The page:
CROSS Safety Report
Steelwork connection design
This report is over 2 years old
A reporter is concerned that on small domestic projects, steelwork fabricators are appointed who do not have the expertise to design connections or prepare fabrication drawings.
Key Learning Outcomes
For civil and structural design engineers:
Connections can often be the weak link in structures and attention to detail is required. These should be designed and detailed by a suitably qualified and experienced engineer.
Careful consideration is required for connections, particularly at interfaces between different materials. The role of tolerances should not be overlooked.
An attribute of safety is to assure that the design is not disproportionately vulnerable to minor error
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A reporter was particularly interested in report 378 on the design of steelwork connections. The reporter has worked as project engineer on many projects and has also worked for steelwork fabricators designing connections for them on hundreds of projects. It is undoubtedly true, in their experience, that steelwork designs sent by project engineers to contractors are sometimes deficient. However, on commercial projects, the responsibilities of the parties are usually defined by National Structural Steelwork Specification (NSSS) and the parties usually make some effort to work to this document.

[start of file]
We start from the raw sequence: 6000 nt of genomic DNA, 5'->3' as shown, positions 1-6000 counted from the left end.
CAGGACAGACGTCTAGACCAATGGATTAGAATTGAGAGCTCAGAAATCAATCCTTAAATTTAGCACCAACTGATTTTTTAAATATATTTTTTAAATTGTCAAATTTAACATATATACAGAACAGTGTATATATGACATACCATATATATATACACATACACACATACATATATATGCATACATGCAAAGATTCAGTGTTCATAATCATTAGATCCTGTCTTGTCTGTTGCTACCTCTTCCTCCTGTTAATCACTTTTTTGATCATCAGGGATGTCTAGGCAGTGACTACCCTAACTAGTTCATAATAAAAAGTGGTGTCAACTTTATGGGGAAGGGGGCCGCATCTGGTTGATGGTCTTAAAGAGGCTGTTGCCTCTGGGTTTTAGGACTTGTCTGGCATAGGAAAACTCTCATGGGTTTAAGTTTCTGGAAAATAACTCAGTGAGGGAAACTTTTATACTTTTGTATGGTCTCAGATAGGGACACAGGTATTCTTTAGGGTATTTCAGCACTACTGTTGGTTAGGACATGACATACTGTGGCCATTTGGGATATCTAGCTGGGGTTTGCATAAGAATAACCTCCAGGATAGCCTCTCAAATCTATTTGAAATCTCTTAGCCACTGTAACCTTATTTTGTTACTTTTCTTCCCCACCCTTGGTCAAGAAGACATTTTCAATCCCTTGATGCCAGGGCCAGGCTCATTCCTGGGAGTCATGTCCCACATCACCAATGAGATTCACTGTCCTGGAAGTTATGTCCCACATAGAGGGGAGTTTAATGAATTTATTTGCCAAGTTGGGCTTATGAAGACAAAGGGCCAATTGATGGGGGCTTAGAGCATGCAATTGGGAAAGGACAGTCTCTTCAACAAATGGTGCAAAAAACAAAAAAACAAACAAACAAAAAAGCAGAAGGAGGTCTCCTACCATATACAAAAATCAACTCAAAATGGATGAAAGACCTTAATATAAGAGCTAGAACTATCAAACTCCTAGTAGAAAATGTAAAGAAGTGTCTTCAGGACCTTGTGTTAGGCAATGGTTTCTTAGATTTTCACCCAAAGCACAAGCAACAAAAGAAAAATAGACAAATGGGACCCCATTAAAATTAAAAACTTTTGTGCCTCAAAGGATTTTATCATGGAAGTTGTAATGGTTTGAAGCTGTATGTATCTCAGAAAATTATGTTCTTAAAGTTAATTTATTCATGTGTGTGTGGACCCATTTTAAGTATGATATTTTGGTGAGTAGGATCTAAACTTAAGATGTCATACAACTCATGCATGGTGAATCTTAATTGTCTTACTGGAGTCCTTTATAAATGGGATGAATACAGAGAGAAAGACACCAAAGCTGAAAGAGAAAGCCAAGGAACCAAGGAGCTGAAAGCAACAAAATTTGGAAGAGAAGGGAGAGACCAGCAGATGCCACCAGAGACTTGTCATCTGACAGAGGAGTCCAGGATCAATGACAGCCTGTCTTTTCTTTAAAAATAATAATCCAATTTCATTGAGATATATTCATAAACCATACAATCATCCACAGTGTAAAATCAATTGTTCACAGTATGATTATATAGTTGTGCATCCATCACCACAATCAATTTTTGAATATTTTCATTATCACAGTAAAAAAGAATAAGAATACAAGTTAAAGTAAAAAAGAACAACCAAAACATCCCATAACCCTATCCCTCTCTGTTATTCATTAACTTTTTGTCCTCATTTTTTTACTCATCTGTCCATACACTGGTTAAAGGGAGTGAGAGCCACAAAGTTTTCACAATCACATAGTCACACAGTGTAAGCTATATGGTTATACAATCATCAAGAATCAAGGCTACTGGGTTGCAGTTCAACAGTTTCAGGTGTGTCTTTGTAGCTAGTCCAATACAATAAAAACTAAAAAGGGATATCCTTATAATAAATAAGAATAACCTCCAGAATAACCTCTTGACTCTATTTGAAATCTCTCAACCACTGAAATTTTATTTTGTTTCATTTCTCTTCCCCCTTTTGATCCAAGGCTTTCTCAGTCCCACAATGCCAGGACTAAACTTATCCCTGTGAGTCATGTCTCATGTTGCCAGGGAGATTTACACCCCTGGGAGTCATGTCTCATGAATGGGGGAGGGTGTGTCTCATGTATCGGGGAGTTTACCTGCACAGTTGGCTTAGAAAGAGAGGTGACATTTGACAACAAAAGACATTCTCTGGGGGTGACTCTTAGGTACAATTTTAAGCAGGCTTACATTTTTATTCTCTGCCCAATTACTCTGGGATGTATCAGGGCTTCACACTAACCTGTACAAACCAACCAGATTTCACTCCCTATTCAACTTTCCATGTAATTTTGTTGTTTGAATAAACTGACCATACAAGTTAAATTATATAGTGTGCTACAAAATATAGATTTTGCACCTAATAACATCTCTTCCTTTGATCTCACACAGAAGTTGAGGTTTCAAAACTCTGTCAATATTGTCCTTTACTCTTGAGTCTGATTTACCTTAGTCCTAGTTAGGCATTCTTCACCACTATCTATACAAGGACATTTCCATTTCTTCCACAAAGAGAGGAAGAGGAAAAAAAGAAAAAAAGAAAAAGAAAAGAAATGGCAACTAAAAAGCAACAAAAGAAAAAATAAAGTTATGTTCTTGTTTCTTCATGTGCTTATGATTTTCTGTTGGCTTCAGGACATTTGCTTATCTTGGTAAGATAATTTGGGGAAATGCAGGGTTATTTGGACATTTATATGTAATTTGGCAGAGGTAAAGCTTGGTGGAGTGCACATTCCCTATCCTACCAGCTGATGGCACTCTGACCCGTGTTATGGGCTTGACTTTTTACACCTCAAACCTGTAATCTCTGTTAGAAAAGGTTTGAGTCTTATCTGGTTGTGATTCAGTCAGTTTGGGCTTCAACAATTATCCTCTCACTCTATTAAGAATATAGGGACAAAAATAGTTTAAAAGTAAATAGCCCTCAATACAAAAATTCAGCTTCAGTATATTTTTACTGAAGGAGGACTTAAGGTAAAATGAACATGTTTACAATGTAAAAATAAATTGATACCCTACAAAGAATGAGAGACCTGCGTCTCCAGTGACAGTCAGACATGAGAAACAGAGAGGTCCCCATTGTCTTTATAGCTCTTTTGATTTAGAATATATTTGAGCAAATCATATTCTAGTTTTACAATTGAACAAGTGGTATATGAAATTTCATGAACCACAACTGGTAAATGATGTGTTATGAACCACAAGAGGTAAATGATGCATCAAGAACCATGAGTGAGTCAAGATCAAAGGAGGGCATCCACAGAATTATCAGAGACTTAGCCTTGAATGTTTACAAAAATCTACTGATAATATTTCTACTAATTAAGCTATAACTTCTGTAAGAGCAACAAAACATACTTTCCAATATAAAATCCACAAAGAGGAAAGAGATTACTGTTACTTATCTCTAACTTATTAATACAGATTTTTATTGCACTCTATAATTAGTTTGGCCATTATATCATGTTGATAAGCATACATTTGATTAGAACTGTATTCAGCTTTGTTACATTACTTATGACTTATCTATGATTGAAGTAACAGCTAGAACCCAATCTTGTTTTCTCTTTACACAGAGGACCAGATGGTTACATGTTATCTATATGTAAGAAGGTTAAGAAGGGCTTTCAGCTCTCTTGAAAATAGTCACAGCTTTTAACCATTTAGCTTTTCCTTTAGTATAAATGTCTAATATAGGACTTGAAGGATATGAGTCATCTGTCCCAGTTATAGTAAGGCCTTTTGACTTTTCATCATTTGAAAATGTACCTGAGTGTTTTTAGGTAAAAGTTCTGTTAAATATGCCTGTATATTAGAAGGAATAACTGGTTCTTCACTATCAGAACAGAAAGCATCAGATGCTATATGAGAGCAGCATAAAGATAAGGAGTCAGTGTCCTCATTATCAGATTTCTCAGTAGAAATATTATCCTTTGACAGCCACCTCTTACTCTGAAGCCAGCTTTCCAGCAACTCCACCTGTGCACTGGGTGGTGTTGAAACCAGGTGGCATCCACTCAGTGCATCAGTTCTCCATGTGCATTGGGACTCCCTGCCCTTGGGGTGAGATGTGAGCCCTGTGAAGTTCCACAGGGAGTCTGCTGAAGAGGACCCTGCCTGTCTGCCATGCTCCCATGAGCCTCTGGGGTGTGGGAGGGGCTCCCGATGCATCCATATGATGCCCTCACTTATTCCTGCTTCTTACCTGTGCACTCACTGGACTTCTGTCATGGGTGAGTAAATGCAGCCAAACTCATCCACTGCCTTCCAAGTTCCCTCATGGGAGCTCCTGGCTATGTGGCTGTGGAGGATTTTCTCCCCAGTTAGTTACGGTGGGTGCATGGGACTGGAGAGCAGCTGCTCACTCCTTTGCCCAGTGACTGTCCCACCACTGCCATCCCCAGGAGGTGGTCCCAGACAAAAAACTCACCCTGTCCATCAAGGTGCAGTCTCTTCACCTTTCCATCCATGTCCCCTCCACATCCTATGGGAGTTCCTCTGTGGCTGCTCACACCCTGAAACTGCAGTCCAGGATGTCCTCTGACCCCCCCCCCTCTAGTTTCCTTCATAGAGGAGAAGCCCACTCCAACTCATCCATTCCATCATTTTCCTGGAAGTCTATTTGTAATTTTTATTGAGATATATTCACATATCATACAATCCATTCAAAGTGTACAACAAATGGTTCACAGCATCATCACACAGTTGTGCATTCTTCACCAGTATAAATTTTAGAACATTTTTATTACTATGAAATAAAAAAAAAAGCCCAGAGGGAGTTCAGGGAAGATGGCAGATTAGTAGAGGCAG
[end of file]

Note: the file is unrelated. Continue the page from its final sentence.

Of greater concern to the reporter is what happens on small domestic projects. Although the architect may refer to NSSS in his specification, they frequently award contracts to small builders whose steelwork fabricators do not have the expertise to design connections or prepare fabrication drawings.
The architect may also not provide enough information on his drawings to enable the steelwork to be set out or the levels agreed (hence some of the connections cannot be designed and some of the fabrication drawings cannot be prepared). On such projects they frequently find that:
- although they ask to see fabrication drawings, none are received, and;
- they are not invited to site to check the as-built structure